How many times have we talked to our children, grandchildren, friends and neighbours about the issue of pensions, only to get the deer in the headlights look? I believe that it is one of the duties of those around the age of retirement to reach out to younger people about the importance of preparing for retirement. We know that Stephen Harper is doing all he can to make the Canada Pension Plan (CPP) unsustainable and to make people work longer to receive the benefits.
I know that many of our younger workers are working at minimum wage jobs and that surviving is very tough these days, but young people must start saving early — even starting with $10 a payday, and as they manage that, upping the amount gradually so that when they are ready to retire they will have something to fall back on. I know they feel that they can’t make ends meet now, but by starting small and increasing gradually they will learn to save and see the results as their pension grows.
I was not able to purchase RRSPs until I was in my late 40s because I was a single parent with three children. I ignored the advice to save with the excuse that I could not afford it and I am living proof of someone who is struggling in retirement now. I have many friends and neighbours who do not have retirement funds from their employment and they are struggling to make ends meet monthly. I am lucky that I worked in a unionized environment and do have a small pension coming from my 29 years in the working world, but I still struggle to make it from one month to the next and find myself always dipping into what little savings I have.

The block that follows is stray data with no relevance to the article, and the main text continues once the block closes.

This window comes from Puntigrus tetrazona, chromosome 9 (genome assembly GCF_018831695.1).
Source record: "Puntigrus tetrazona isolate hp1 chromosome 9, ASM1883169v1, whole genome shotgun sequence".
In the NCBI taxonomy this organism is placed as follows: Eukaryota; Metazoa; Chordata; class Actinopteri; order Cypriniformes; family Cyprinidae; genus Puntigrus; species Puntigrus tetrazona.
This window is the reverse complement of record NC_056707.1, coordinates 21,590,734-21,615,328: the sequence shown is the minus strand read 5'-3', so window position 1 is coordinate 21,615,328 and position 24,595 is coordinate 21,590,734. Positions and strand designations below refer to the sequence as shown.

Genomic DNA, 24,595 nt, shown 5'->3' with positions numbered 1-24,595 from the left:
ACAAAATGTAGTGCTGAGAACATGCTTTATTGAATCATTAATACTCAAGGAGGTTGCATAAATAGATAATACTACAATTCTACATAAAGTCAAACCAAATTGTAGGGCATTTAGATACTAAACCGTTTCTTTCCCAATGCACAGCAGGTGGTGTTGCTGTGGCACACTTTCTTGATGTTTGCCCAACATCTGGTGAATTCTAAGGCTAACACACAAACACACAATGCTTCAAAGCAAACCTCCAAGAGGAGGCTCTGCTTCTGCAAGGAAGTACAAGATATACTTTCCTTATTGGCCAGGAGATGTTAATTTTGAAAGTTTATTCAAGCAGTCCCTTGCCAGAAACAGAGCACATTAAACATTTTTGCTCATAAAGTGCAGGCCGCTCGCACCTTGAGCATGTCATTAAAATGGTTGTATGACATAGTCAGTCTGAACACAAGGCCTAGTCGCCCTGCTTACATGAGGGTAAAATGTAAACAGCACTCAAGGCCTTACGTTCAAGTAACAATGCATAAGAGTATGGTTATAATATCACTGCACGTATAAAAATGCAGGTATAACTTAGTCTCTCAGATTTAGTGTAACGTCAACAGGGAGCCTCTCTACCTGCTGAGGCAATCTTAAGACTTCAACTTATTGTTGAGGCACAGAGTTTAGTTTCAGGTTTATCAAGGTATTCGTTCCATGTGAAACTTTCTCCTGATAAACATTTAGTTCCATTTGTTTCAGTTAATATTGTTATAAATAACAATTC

We need to educate workers that pensions are not automatic nor do they happen by magic. Many pension plans only came about because of unionized workers walking picket lines in many strikes. Today’s workers must realize that this is one item that must never be removed from collective bargaining agreements. As with any benefit, once lost in negotiations it can never be won back.
We need to educate young workers on the concept of “deferred income” and the differences between “defined benefit plans” versus “defined contribution plans.”
We must find a way to educate and empower workers of all ages so that there are not more seniors living below the poverty line in Canada. We need to engage young people in this discussion. For their part, young people need to question those in power about how they can help to improve pensions for all workers. Together with retirees, they need to have those tough discussions on how to proceed.
Retiree Matters is a monthly column written by members of the Congress of Union Retirees of Canada (CURC) that explores issues relevant to retirees, senior citizens, their families and their communities. CURC acts as an advocacy organization to ensure that the concerns of union retirees and senior citizens are heard throughout Canada.